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India's LGBTQ Community Accuses Prime Minister of Hypocrisy Over His ‘Thoughts and Prayers’ for Orlando

Categories: South Asia, India, Citizen Media, Development, Freedom of Speech, Human Rights, LGBTQ+, Politics
Bengaluru Queer Pride Parade 2009 Image from Flickr by Vinayak Das. CC BY 2.0 [1]

Bengaluru Queer Pride Parade 2009. Image from Flickr by Vinayak Das. CC BY 2.0

The massacre [2] in a gay club in the American city of Orlando on June 12, 2016, left 49 people dead and 53 injured. In India, numerous rights groups staged peaceful marches [3] to stand in solidarity with the victims of the deadliest incident of violence against lesbian, gay, bisexual, transgender and queer (LGBTQ) people in the US.

India's Prime Minister Narendra Modi also offered his condolences and condemned the shooting in a tweet, surprising the LGBTQ community, who don't view him as much of an ally.

Many activists rightly pointed out, however, that Modi refrained from mentioning the term LGBTQ in the tweet:

In India, violence against sexual and gender minorities, who face death threats [5], attacks and social marginalisation, is a grave problem. In 2009, a landmark judgement by the Delhi High Court decriminalized [6]consensual homosexual relationships between adults, annulling Section 377 [7] of the Indian Penal Code, which was adopted into the Indian Constitution by the Imperial British empire in 1861. It considered gay sex “unnatural” or “against the order of nature.”

Consequently, several appeals were filed with the Supreme Court of India, challenging the Delhi High Court judgement [8]. The Supreme Court overturned the Delhi High Court's judgment on December 11, 2013, ruling [9] that the judgment was incorrect. The issue remains suspended, caught between court and parliament. The ruling right-wing government Bharatiya Janata Party (BJP) [10] refuses to amend the law.

‘You think LGBT people are safe in India?’

Social media users went after Modi for refusing to acknowledge that the Orlando attack targeted the LGBTQ community.

Sir, it was a gay nightclub.

Rachita argued Modi's tweets weren't sincere.

Some condemned Modi's lack of empathy towards the LGBTQ community:

While others called him a hypocrite.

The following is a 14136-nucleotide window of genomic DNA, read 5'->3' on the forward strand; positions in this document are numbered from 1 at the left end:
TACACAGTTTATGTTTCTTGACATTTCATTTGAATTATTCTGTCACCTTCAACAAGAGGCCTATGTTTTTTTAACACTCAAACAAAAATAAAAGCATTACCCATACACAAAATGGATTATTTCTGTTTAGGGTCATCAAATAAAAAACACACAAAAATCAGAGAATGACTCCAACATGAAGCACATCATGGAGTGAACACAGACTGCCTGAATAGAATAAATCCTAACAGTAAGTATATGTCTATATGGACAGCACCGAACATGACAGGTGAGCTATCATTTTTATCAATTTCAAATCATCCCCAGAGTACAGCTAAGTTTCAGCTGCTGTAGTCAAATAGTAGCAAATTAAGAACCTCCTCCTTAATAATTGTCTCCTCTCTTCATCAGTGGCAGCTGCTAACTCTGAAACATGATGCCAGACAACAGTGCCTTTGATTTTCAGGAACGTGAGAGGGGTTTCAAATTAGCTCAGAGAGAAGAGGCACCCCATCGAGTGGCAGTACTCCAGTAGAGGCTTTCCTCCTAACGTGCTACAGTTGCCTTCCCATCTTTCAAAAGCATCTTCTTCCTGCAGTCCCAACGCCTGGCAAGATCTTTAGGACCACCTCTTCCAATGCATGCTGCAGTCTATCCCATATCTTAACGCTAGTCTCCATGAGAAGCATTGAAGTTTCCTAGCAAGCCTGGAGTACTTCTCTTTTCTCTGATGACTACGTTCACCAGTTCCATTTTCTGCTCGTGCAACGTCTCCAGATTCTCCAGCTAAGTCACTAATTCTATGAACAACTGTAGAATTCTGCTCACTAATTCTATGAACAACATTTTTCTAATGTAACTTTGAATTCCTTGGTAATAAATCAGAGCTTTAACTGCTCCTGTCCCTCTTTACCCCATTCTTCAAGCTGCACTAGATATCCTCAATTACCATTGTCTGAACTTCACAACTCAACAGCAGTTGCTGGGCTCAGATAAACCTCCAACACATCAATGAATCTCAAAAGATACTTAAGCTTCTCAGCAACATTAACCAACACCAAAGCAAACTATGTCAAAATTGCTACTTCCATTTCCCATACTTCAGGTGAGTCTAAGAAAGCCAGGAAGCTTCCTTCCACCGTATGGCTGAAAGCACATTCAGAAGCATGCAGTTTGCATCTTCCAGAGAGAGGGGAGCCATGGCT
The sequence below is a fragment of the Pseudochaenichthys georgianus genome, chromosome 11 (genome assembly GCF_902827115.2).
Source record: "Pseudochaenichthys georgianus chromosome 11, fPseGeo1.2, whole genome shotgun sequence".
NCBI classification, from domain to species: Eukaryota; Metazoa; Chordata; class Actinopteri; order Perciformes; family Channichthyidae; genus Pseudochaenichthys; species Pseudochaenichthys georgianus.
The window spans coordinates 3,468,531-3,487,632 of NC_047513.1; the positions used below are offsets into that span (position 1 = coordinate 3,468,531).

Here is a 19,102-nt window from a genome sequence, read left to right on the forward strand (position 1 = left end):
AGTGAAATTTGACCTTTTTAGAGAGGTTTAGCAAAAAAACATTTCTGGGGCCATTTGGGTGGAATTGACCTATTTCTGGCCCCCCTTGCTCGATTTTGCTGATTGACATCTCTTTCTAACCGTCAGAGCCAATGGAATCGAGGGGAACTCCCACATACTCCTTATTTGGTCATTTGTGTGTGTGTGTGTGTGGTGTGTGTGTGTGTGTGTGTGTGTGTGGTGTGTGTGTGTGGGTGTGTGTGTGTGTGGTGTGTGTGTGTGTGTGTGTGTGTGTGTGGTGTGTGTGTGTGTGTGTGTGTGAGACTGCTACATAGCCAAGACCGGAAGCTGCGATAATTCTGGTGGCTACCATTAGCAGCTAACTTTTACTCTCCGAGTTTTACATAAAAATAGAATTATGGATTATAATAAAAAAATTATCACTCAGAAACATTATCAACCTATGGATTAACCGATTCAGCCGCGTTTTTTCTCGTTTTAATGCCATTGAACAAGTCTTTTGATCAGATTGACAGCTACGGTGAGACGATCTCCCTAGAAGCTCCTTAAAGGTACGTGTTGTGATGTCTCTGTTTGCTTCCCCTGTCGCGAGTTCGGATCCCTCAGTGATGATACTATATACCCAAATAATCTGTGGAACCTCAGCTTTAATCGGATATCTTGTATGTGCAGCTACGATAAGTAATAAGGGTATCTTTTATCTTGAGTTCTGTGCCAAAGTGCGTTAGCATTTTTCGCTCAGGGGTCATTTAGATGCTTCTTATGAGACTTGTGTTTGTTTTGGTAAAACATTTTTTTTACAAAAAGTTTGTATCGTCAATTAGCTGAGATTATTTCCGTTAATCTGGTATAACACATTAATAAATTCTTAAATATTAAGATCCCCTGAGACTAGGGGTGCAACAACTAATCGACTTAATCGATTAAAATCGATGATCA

‘I have never felt more betrayed’

Sakshan Bhatnagar described [22] on Facebook how hurtful he thought Modi's tweet was:

Narendra Modi, you murder the victims of the Orlando shooting a second time by refusing to acknowledge that they were killed because they were LGBT. Would it have reduced your shock or sorrow to speak of the root cause of shooting, the homophobia we in india still call our culture?

Filmmaker and screenplay writer Apurva Asrani, whose previous film Aligarh [23] dealt with the subject of homosexuality, wrote an open letter to Modi. He questioned [24]:

While your words seemed kind and compassionate, I would like you to know, sir, that they shook me up. I have never felt more betrayed. Your 110 character tweet was missing five important characters. Five characters that would reveal a truth that your government is refusing to acknowledge-LGBTQ’!

The Orlando shooting took place in a gay club. Those that perished were all members of the LGBTQ community. You surely know sir, that LGBTQ stands for Lesbian, Gay, Bisexual, Transgender and Queer people. It is an umbrella term for a people with an alternative sexual orientation. We exist not just in the United States and the rest of the world, but in India too.

And speaking with news site First Post, transgender rights activist Laxmi Narayan Tripathi called [25]out Indian government and said, “I, again, tell Narendra Modi [26] to act upon the entire basis of democracy that India is built upon and to own our own people in our own country and make them safe.”